Pension Plan

Pension or retirement plans offer the dual benefit of investment and insurance cover. By investing a certain amount regularly towards your pension plan, you will accumulate a considerable sum in a phase-by-phase manner. This will ensure a steady flow of funds once you retire.

Public Provident Fund is one of the most popular retirement planning schemes in India. When you start contributing to your retirement early, the funds build a secure golden year money-wise over the years. A well-chosen retirement plan can help you rise above inflation, thanks to the power of compounding.


Who should opt for Pension Plans

Every individual should invest in pension plans to secure their retired life financially. Section 80C of the Income Tax Act, 1961, covers several retirement plans and taxpayers are eligible for tax deductions of up to Rs.1.5 lakh. Any plan you choose must be in sync with your investment goals (or retirement plans). For example, if you wish to retire early, then your corpus upon maturity should be enough to support your retired life. Hence, the key is to choose the retirement plan smartly.

Features & Benefits of Pension Plans

Guaranteed Pension/Income

You can get a fixed and steady income after retiring (deferred plan) or immediately after investing (immediate plan), based on how you invest. This ensures a financially independent life after retiring. You can use a retirement calculator to have a rough estimate of how much you might require after retiring.


Tax -Efficiency

Some pension plans provide tax exemption specified under Section 80C. If you wish to invest in a pension plan, then the Income Tax Act, 1961, offers significant tax respite under Chapter VI-A. Section 80C, 80CCC and 80CCD specify them in detail. For instance, Atal Pension Yojana (APY) and National Pension Scheme (NPS) are subject to tax deductions under Section 80CCD.


Retirement plans are essentially a product of low liquidity. However, some plans allow withdrawal even during the accumulation stage. This will ensure funds to fall back on during emergencies without having to rely on bank loans or others for financial requirements.


Vesting Age

This is the age when you begin to receive the monthly pension. For instance, most pension plans keep their minimum vesting age at 45 years or 50 years. It is flexible up to the age of 70 years, though some companies allow the vesting age to be up to 90 years.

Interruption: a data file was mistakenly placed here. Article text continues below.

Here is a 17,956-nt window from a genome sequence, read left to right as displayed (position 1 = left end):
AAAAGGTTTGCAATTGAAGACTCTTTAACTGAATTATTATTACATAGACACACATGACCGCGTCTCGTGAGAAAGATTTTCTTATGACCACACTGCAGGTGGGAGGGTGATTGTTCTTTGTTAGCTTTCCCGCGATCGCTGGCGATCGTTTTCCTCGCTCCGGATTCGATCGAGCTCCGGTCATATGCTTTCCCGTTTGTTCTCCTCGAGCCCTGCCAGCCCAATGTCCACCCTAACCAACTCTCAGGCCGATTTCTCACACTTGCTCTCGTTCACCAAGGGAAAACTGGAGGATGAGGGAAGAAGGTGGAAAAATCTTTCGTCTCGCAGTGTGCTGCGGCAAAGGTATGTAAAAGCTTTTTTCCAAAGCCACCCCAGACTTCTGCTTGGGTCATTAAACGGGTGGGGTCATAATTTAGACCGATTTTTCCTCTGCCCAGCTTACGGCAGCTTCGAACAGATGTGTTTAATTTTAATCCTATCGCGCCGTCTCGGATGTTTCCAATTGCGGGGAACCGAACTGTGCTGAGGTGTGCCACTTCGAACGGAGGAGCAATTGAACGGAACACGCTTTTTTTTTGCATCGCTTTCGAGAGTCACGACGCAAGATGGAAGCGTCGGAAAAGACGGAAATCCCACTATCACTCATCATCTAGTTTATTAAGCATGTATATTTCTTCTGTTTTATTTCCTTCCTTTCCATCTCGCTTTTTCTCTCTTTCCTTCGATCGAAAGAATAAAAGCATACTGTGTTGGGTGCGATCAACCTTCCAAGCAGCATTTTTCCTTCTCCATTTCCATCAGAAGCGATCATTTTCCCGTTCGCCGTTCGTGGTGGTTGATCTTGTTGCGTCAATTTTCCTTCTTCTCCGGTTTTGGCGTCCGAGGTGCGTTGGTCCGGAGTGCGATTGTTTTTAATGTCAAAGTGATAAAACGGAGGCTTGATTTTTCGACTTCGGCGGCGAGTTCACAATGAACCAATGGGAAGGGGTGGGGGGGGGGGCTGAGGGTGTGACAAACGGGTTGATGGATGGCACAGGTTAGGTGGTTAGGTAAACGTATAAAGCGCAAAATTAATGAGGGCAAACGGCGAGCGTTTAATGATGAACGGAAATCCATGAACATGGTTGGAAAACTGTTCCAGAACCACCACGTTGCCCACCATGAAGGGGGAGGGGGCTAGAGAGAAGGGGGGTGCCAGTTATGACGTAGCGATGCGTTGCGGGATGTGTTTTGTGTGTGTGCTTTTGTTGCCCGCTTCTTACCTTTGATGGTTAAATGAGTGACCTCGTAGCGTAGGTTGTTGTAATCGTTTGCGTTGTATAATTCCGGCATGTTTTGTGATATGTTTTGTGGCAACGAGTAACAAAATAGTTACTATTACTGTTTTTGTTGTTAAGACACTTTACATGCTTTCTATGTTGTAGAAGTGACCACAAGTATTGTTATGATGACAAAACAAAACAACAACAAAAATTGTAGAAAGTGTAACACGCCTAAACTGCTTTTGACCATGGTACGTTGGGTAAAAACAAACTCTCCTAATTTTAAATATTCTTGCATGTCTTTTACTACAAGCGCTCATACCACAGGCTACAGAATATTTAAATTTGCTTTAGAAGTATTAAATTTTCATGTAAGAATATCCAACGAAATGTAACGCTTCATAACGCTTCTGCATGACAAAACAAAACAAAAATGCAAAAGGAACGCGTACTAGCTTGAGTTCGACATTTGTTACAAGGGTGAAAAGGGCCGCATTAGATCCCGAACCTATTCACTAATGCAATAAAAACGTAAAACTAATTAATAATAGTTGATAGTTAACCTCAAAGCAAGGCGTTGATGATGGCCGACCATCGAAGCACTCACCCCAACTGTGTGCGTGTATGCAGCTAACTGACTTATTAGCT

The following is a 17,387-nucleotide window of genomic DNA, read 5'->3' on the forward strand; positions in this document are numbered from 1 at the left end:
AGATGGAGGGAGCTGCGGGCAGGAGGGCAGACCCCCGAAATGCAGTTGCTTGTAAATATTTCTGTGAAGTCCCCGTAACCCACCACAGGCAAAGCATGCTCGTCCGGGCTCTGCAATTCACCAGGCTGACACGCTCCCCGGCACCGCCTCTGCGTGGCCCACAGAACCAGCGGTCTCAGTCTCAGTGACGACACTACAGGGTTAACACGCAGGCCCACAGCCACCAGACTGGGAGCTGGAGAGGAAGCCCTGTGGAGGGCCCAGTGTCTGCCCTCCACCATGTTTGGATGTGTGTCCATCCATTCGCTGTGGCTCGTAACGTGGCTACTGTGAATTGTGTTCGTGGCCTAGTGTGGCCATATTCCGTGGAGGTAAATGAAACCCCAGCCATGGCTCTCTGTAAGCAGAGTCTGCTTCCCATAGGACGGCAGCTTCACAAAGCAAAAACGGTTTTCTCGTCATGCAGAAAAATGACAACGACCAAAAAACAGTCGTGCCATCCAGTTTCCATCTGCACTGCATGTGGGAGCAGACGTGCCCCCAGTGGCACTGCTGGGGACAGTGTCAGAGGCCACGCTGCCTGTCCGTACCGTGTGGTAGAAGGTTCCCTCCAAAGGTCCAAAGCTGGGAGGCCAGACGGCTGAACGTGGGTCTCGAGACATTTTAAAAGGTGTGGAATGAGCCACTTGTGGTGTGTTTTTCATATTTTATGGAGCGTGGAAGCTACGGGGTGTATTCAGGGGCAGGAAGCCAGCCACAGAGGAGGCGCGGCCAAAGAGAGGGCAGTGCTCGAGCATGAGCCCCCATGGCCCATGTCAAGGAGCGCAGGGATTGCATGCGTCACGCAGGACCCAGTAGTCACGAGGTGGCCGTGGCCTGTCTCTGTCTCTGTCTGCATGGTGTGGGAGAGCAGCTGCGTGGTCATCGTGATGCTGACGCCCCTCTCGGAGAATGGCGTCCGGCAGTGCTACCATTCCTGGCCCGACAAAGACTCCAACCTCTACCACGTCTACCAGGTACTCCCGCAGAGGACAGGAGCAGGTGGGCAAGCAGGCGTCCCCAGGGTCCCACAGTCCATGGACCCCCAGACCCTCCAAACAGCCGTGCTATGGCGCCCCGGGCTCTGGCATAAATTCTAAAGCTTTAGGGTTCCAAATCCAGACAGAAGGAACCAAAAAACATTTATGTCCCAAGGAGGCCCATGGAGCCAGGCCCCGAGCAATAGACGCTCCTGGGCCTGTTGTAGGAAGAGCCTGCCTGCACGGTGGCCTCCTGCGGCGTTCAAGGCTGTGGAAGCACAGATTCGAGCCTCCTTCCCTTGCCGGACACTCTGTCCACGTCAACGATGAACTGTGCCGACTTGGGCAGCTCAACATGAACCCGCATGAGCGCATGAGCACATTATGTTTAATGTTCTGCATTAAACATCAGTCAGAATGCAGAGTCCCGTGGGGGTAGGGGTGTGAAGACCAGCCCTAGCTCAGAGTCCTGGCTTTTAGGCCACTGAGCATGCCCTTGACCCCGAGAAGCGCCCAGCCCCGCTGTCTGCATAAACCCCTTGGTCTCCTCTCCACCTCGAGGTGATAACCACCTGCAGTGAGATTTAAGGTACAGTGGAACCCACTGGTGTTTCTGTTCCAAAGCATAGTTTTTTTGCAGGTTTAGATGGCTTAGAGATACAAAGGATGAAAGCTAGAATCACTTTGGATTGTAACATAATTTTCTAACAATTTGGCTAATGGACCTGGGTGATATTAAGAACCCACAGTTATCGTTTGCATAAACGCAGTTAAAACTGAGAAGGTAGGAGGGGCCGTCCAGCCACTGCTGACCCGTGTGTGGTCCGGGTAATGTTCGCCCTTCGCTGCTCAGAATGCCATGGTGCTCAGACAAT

Accumulation Duration

An investor can either choose to pay the premium in periodic intervals or at once as a lump sum investment. The wealth will simultaneously accumulate over time to build up a sizable corpus (investment+gains). For instance, if you start investing at the age of 30 and continues investing until you turn 60, the accumulation period will be 30 years. Your pension for the chosen period primarily comes from this corpus.


Payment Period

Investors often confuse this with the accumulation period. This is the period in which you receive the pension post-retirement. For example, if one receives a pension from the age of 60 years to 75 years, then the payment period will be 15 years. Most plans keep this separate from accumulation period, though some plans allow partial/full withdrawals during accumulation periods too.


How a Retirement Plan Works Example:

Priyanka is 32 years old with an expected lifespan of 80 years. Her current salary is Rs.50,000 and she wishes to retire at the age of 60. She is looking for a monthly pension of Rs.30,000 post-retirement. How much do you think she should invest until the age of 60 to meet her investment goals?

Priyanka will need a corpus of Rs.4.05 crores to receive an income of Rs.30,000. Let us assume a long-term return of 12% till age 60 and 5% after that, with 6% inflation rate. Based on these figures, she must invest Rs.14,820 monthly for the next 28 years. If all goes according to plan, Priyanka is going to lead financially secure golden years. You may also use this retirement planning calculator to arrive at a number.


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